Blog posts are the personal views of Letty Hardi and not official statements or records on behalf of the Falls Church City Council
This week was all about hope, nationally and locally. With vaccine eligibility now open to everyone 16+ (PSA: I encourage you to try both vaccinefinder.org or the CDC’s VAMS site to book a shot), additional loosening of COVID restrictions this week and more next month because just over half of adult Virginians are vaccinated, and an almost normal Memorial Day on the horizon, things are looking up.
You have probably noticed of flurry of construction activity in the Little City. I’ll spotlight two projects on opposite ends of town – a facelift at Falls Plaza (the Giant shopping center) now underway and the S. Washington project. We also have a healthy pipeline of new projects and new businesses planned to open this spring and summer. This private and public investment of dollars is important backdrop in advance of our budget adoption next week, where we’ll be lowering the tax rate, the first time we’ve been able to do so in 15 years. If you have input on the budget or other matters, we’d welcome your comment via email or live at our meeting on Monday night.
PS – This Sunday afternoon, I’ll be one of several panelists in the virtual League of Women Voters and Citizens for a Better City panel on affordable housing, which is consistently ranked as one of the top issues for our community. We have made good progress the past few years, but we can do more.
What Happened This Week:
(1) FY22 Budget – final vote this coming Monday
During the final budget work session this week (aka the “mark up session”), we continued wrestling with ways we could further lower the tax rate, so that we could provide as much relief to tax payers as possible after a challenging year. As a recap of the past 8 weeks of budget work:
- The current tax rate is $1.355 per $100 in assessed value.
- The original budget by the City Manager included a 1 penny reduction to $1.345 due to higher than expected real estate assessments, strong local tax performance projections, and new development.
- We further pushed the tax rate down to $1.34 at first reading, and I’m hopeful we’ll end up $1.33 when we cast our final vote next Monday – which would be a 2.5 penny decrease. For reference, the last time the tax rate was lowered was 15 years ago in 2006.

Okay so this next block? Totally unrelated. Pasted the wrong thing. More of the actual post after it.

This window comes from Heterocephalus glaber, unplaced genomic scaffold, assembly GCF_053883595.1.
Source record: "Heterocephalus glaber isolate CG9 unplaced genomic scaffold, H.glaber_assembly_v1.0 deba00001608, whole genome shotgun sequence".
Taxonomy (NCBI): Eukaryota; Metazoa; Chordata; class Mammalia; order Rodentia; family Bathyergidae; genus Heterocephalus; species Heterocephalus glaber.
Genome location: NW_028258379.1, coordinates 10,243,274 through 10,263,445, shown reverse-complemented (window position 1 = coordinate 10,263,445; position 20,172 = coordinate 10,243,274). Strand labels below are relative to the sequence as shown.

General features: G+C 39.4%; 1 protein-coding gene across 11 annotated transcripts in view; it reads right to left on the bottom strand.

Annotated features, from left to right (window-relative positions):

- To achieve a $1.33 tax rate, it would require taking out several items from the budget (sidewalks, traffic calming, facilities maintenance) with the plan to use incoming federal relief money to restore those items later this year. With no information expected til mid May on the federal money, the caveat is that this plan does rely on some reasonable assumptions for how the money can be deployed. I have also pushed on using either or both federal money or upcoming developer cash contributions to pay off higher interest rate debt, and therefore reduce the operating budget to provide further tax relief.
- At $1.345, the median homeowner’s tax bill would have increased by $291 due to the increased assessments. At a lower rate of $1.33, it will increase by $160, offsetting some of the the higher assessments.
If you have input on the budget, we’d welcome your comment via email or sign up to speak during our meeting.
(2) Construction Dust Everywhere
We are seeing continued strong interest in redevelopment in the city and private investment dollars, which bodes well for post-COVID recovery, confidence in the future of Falls Church, and more opportunities to keep lowering the tax rate,. If you’ve been to the CVS and Giant shopping center recently (currently called Falls Plaza), you may have seen that work started on a modernization of the shopping center to include façade updates, more outdoor seating, landscaping, and better pedestrian access. It will be rebranded as Birch & Broad when construction finishes this fall. See here for more renderings of the plans we previewed a few months ago,
The other project worth highlighting is a public one – the long-awaited S. Washington corridor improvement, which dates back over 10 years and should finally finish this year! Last year, the utility undergrounding was done, and now we’re finally seeing more visible signs of the project like the new, wide sidewalks that were installed recently. Two big changes to come: 1) the “slip lane” intersection at S. Washington/Hillwood will be completely redesigned to slow down cars and be more pedestrian friendly and 2) a new transit plaza with bus shelters, bike racks, and public art/history panels will be created.
What’s Coming Up:
Sunday April 25, 4pm: Affordable Housing Forum
Sunday May 2, 11am-2pm: 2021 Women’s History Walk
City Council Meetings occur every Monday night at 730 pm, unless otherwise specified. You can access the agenda and livestream here, including recordings of past meetings